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Oracle Named a Leader in the 2017 Gartner Magic Quadrant for Enterprise Integration Platform as a Service

Oracle Press Releases - Fri, 2017-04-07 14:22
Press Release
Oracle Named a Leader in the 2017 Gartner Magic Quadrant for Enterprise Integration Platform as a Service Oracle positioned as a leader based on ability to execute and completeness of vision

Redwood Shores, Calif.—Apr 7, 2017

Oracle today announced that it has been named a leader in Gartner’s 2017 “Magic Quadrant for Enterprise Integration Platform as a Service” report1. We believe this recognition is another milestone which the company feels is due to the tremendous momentum and growth of Oracle Cloud Platform this year.

“We believe this recognition is another acknowledgement of Oracle’s strong momentum in the integration and larger PaaS sector, driven by the successful adoption of Oracle’s cloud platform offerings by thousands of customers,” said Amit Zavery, senior vice president, Oracle Cloud Platform and Middleware. “By successfully delivering a comprehensive iPaaS offering that provides an easy way to integrate any type of application, data, device and system, Oracle has given customers a powerful option to meet their ever evolving integration needs.”

Gartner positions vendors within a particular quadrant based on their ability to execute and completeness of vision.  According to the report, “leaders in this market have paid client numbers in the thousands for their iPaaS offerings, and often many thousands of indirect users via embedded versions of the platform as well as "freemium" options. They have a solid reputation, with notable market presence and a proven track record in enabling multiple integration use cases — often supported by the large global networks of their partners. Their platforms are well-proven and functionally rich, with regular releases to rapidly address this fast-evolving market.”

Oracle Cloud Platform, which includes Oracle’s iPaaS offerings, has experienced explosive growth, adding thousands of customers in fiscal year 2017. Global enterprises, SMBs, and ISVs are turning to Oracle Cloud Platform to build and run modern Web, mobile, and cloud-native applications. Continuing its commitment to its customers, Oracle has delivered more than 50 cloud services in the last two years.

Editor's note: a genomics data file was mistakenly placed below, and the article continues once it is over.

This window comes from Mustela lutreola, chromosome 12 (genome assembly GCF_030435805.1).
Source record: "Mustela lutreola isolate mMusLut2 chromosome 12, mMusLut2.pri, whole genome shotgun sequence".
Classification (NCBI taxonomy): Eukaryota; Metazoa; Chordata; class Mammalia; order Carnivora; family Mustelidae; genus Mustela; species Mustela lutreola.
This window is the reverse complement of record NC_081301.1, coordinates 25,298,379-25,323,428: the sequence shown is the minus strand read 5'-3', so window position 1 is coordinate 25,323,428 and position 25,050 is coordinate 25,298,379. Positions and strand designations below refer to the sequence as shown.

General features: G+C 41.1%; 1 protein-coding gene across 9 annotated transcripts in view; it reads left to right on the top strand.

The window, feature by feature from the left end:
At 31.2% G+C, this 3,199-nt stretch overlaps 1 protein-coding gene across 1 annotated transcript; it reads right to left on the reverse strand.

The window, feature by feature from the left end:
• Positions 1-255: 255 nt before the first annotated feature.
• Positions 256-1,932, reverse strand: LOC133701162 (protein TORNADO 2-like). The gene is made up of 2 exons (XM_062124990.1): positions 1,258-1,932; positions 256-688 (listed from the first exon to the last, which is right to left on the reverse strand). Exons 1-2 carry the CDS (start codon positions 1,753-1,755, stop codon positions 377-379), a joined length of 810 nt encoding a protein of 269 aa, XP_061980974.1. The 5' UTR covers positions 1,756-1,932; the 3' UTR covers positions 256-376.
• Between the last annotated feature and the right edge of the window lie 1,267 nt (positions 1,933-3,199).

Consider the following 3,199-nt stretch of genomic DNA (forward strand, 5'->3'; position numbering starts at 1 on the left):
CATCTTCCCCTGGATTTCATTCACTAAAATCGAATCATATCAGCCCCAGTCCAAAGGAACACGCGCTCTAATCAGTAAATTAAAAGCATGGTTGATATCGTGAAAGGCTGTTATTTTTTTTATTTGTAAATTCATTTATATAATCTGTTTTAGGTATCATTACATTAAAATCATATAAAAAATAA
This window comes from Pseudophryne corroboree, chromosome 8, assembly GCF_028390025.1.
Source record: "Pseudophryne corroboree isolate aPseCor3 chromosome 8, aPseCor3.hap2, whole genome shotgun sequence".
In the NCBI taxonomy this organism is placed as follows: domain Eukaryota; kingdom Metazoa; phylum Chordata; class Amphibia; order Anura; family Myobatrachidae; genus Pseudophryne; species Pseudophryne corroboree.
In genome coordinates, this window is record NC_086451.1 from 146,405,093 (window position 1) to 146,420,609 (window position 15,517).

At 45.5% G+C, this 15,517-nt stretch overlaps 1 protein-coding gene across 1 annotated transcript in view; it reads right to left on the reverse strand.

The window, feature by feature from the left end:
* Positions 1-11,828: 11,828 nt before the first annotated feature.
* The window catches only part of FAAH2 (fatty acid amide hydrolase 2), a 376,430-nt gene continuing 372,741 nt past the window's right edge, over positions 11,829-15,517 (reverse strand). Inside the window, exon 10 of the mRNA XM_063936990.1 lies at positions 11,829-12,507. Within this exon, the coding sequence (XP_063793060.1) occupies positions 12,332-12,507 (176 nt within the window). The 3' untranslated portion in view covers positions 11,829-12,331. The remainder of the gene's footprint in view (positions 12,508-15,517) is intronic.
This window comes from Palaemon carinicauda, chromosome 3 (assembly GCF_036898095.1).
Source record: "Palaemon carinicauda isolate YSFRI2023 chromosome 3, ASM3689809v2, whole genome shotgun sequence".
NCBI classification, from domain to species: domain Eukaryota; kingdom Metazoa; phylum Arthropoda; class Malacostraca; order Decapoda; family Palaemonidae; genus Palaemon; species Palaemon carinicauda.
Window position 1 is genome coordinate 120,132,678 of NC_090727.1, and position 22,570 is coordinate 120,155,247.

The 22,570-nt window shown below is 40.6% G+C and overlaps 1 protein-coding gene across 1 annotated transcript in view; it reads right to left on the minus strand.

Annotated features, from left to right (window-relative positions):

Gartner views integration platform as a service (iPaaS) as providing “capabilities to enable subscribers (aka “tenants”) to implement data, application, API and process integration projects spanning cloud-resident and on-premises endpoints.” The report adds, “This is achieved by developing, deploying, executing, managing and monitoring “integration flows” (aka “integration interfaces”) — that is, integration applications bridging between multiple endpoints so that they can work together.”

Oracle’s iPaaS offerings include Oracle Integration Cloud Service and Oracle SOA Cloud Service, both part of the Oracle Cloud Platform. Oracle Integration Cloud is a simple and powerful integration platform targeting ad hoc integrators while Oracle SOA Cloud delivers a high-control platform for specialist integrators. Additionally, Oracle has many other cross-PaaS offerings that can be combined with Oracle’s iPaaS services to deliver greater productivity.  Those services include Oracle Self Service Integration for citizen integrators, Oracle Process Cloud for improved orchestration, Oracle Real-Time Integration Business Insight for business activity monitoring, Oracle API Platform Cloud for API management, Oracle Managed File Transfer Cloud for managed file transfer and Oracle IoT Cloud for IoT integration.

Download Gartner’s 2017 “Magic Quadrant for Enterprise Integration Platform as a Service” here.

Oracle Cloud

Oracle Cloud is the industry’s broadest and most integrated public cloud, offering a complete range of services across SaaS, PaaS, and IaaS. It supports new cloud environments, existing ones, and hybrid, and all workloads, developers, and data.  The Oracle Cloud delivers nearly 1,000 SaaS applications and 50 enterprise-class PaaS and IaaS services to customers in more than 195 countries around the world and supports 55 billion transactions each day.

For more information, visit http://cloud.oracle.com.

Gartner Disclaimer
Gartner does not endorse any vendor, product or service depicted in its research publications, and does not advise technology users to select only those vendors with the highest ratings or other designation. Gartner research publications consist of the opinions of Gartner's research organization and should not be construed as statements of fact. Gartner disclaims all warranties, expressed or implied, with respect to this research, including any warranties of merchantability or fitness for a particular purpose.

1 Gartner, “Magic Quadrant for Enterprise Integration Platform as a Service,” by Keith Guttridge, Massimo Pezzini, Elizabeth Golluscio, Eric Thoo, Kimihiko Iijima, Mary Wilcox, March 30, 2017

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About Oracle

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Trace files segmented in multiple parts as a workaround for bug 23300142

Yann Neuhaus - Fri, 2017-04-07 12:27

Today I visited a customer, who deleted a Data Guard configuration (i.e. a temporary Data Guard setup through the broker was deleted). The LOG_ARCHIVE_DEST_STATE_2 on the primary database was set to DEFER temporarily. That resulted in trace-files with name *tt*.trc to become huge (GBytes after a couple of days). Analysis showed that this was caused by bug 23300142 in See My Oracle Support Note